Democratic Operatives Slam 'Petty' Email Leaks As An Attempt To Sabotage Top Hillary Allies

Hillary clintonJim Watson/ReutersU.S. Secretary of State Hillary Clinton delivers remarks during a news conference at the U.S. Consulate in Vladivostok, September 9, 2012.

ABC News published an article Friday featuring leaked emails from top Democratic operatives Marlon Marshall and Robby Mook, who repeatedly referred to themselves as a “mafia” and made provocative comments about Republicans. Afterwards, two of their former colleagues spoke to Business Insider about what they called a “backhanded” and “petty” leak.

Both Mook and Marshall are widely seen as top candidates to manage Hillary Clinton’s potential 2016 White House bid. The operatives who spoke to Business Insider characterised the leaks as an attempt to sabotage them in the Clinton campaign sweepstakes.

“The fact that someone is pushing these private emails just highlights how seriously folks are taking the rumours that Robby and Marlon could occupy top-level positions in a Clinton campaign,” Lynda Tran, a partner at 270 Strategies, a consulting firm Marshall co-founded, told Business Insider.

In addition to his work at 270 Strategies, Marshall was deputy national field director for President Barack Obama’s 2012 campaign. In 2008, he worked for Obama’s campaign in Missouri. Before working with Obama, he was field director for Clinton’s unsuccessful 208 presidential bid in Nevada, Indiana, and Ohio.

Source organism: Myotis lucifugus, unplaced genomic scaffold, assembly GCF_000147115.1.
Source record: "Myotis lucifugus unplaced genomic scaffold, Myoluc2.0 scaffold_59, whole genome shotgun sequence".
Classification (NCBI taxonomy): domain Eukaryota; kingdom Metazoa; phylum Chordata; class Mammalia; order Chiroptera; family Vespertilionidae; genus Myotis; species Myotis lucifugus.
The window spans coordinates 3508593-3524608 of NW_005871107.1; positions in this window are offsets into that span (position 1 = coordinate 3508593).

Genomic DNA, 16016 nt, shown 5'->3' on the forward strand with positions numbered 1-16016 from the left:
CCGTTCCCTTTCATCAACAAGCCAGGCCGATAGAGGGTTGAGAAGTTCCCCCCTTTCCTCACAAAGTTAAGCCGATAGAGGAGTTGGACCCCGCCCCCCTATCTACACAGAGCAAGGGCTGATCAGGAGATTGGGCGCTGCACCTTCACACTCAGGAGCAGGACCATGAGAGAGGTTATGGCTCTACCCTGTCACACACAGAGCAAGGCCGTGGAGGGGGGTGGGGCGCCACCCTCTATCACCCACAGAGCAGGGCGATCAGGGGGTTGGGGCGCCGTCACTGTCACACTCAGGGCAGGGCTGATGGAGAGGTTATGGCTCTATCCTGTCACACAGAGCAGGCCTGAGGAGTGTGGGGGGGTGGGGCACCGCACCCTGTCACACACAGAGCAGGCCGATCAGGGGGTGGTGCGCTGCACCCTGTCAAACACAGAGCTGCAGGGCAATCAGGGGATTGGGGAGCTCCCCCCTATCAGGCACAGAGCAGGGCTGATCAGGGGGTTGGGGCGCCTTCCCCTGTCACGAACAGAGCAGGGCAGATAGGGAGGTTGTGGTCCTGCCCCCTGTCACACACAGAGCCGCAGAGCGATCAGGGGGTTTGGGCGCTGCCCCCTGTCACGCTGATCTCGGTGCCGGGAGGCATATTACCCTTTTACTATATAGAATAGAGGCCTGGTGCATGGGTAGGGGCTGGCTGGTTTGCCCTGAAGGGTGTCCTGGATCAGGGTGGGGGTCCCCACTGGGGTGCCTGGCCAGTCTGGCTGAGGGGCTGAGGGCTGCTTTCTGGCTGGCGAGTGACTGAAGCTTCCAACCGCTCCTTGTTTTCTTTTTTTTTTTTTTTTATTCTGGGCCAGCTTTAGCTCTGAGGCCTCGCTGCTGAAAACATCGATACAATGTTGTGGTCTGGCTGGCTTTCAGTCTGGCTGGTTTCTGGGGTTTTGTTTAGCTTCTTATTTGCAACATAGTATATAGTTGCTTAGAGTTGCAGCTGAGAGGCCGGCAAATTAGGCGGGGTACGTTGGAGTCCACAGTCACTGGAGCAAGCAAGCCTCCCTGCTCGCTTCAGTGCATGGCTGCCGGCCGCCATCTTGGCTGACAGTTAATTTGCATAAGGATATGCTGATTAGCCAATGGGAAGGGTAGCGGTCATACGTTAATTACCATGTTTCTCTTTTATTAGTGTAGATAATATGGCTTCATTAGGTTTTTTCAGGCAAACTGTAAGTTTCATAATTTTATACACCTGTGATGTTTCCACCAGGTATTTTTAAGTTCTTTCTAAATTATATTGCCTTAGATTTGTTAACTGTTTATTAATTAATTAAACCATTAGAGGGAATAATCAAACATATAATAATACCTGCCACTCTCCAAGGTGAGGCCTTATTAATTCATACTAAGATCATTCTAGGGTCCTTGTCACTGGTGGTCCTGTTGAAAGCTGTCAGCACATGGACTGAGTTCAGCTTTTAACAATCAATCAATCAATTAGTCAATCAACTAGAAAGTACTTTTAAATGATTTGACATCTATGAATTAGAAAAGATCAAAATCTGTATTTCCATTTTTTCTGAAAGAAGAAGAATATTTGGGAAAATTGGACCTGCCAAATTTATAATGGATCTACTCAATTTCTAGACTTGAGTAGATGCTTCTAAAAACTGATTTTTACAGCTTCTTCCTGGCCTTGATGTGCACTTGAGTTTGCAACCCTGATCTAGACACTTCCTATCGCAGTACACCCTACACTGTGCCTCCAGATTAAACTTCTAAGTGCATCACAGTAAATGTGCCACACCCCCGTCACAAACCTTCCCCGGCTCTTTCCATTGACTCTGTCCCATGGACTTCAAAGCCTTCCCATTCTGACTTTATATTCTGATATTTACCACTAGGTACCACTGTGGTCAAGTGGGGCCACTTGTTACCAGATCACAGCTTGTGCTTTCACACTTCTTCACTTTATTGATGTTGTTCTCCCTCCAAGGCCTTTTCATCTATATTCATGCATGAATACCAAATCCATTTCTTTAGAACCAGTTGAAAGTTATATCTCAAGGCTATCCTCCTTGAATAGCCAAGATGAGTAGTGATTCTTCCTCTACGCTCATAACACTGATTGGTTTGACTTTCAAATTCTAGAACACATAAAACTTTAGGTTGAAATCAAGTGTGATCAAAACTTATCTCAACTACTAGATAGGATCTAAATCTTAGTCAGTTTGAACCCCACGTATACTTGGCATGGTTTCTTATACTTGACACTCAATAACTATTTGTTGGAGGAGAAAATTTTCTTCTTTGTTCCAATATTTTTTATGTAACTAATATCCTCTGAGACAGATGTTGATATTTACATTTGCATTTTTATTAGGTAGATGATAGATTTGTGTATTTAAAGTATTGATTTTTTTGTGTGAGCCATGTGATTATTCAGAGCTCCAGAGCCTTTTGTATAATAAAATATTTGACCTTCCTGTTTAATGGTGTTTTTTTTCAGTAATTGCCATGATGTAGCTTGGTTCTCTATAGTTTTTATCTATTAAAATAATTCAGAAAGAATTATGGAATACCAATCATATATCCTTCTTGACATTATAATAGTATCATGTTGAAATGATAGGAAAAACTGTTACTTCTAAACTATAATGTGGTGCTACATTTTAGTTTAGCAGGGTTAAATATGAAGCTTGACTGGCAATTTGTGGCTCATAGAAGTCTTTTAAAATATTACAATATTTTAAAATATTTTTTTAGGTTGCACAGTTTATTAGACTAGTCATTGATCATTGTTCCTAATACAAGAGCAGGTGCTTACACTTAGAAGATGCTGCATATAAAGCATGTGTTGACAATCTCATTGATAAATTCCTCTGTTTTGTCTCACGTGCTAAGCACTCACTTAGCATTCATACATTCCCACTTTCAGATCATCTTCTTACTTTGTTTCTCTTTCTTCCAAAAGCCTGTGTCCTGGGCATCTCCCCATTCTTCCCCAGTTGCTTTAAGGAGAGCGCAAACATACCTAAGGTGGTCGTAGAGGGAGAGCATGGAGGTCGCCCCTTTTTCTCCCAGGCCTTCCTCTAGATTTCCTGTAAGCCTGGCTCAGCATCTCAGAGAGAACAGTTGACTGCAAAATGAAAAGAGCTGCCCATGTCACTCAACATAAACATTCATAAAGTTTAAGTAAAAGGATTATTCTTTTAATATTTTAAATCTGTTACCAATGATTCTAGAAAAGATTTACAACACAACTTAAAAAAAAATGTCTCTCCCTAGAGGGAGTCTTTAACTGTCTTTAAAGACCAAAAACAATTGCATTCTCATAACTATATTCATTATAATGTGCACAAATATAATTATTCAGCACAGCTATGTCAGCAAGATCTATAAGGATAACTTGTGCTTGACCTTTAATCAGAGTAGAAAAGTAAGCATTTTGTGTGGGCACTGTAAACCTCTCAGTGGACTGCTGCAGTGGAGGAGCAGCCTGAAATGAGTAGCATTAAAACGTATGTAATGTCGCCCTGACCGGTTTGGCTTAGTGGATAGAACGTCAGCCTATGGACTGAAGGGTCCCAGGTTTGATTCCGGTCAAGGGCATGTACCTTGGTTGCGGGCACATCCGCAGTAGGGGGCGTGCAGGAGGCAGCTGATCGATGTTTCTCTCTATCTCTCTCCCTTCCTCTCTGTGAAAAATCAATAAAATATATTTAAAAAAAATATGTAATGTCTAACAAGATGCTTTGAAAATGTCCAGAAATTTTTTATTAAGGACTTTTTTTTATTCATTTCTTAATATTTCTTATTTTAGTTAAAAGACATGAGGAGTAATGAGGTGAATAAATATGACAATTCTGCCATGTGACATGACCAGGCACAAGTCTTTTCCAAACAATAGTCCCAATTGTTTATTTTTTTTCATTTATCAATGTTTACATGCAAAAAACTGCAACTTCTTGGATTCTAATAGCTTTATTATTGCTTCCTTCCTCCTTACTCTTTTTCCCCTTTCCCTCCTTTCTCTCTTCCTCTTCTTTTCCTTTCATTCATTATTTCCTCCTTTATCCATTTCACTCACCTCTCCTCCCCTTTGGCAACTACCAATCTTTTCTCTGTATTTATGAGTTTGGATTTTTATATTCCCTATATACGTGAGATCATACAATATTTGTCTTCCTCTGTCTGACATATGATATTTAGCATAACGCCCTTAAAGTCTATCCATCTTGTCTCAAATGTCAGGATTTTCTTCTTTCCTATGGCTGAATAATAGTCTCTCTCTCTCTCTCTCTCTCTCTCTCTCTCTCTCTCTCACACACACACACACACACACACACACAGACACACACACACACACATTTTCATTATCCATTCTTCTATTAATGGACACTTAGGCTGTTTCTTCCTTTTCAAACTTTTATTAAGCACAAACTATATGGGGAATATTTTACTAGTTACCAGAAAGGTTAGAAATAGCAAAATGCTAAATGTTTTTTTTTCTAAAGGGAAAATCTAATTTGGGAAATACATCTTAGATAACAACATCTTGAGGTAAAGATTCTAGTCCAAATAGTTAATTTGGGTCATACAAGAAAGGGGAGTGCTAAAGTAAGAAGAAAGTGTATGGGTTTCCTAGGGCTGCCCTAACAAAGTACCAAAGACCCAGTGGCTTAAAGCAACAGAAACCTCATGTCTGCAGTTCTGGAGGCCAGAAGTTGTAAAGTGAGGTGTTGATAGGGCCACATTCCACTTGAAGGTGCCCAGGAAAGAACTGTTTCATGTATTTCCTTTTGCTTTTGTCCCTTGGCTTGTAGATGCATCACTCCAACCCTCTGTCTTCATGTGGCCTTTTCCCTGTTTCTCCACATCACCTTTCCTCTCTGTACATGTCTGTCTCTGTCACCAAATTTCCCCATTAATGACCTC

Mook worked as state directors in the same three states for Clinton in 2008. He went on to manage the campaign of Sen. Jeanne Shaheen (D-NH) that year before joining the Democratic Congressional Campaign Committee.

Vietor argued both Marshall and Mook have an “outstanding reputation” that would not be tainted by the email leak.

“This is a story that Washington will forget about in about 12 hours and it will never be thought of again,” Vietor said. “It’s like a bogus little attempt to embarrass these guys. It’s not going to work, they have an outstanding reputation.”

He went on to describe the leak as “a petty and transparent attempt to try to embarrass them” in some way that “says more about the person who leaked it than it.”

“They spoke casually on an email chain,” said Vietor. “Who doesn’t?”

Tran also argued the emails, which were sent out to a group of political operatives over the course of a few years, showed Mook and Marshall’s strengths.

“On one hand, it’s a shame that anyone would think it appropriate to publicize messages that were clearly intended for a friendly, informal audience — and you have to take anything excerpted from years worth of emails with a grain of salt,” said Tran. “But it’s also a backhanded way of showcasing their talents, as the messages show both Robby and Marlon have consistently inspired campaign staffers from across the country to stay involved, keep organising, and help ensure voters make their voices heard. That they were able to unite and motivate organisers for years on end to commit to the sometimes thankless work of political campaigns is arguably one of the strongest arguments for putting them at the top of any presidential effort.”

Vietor echoed Tran’s assessment that the emails demonstrated Marshall and Mook’s ability to lead other operatives.

“They clearly were joking around to kind of inspire and motivate their troops to work hard,” he said. “I hope they keep doing it.”

Neither Mook or Marshall responded to a request for comment from Business Insider.

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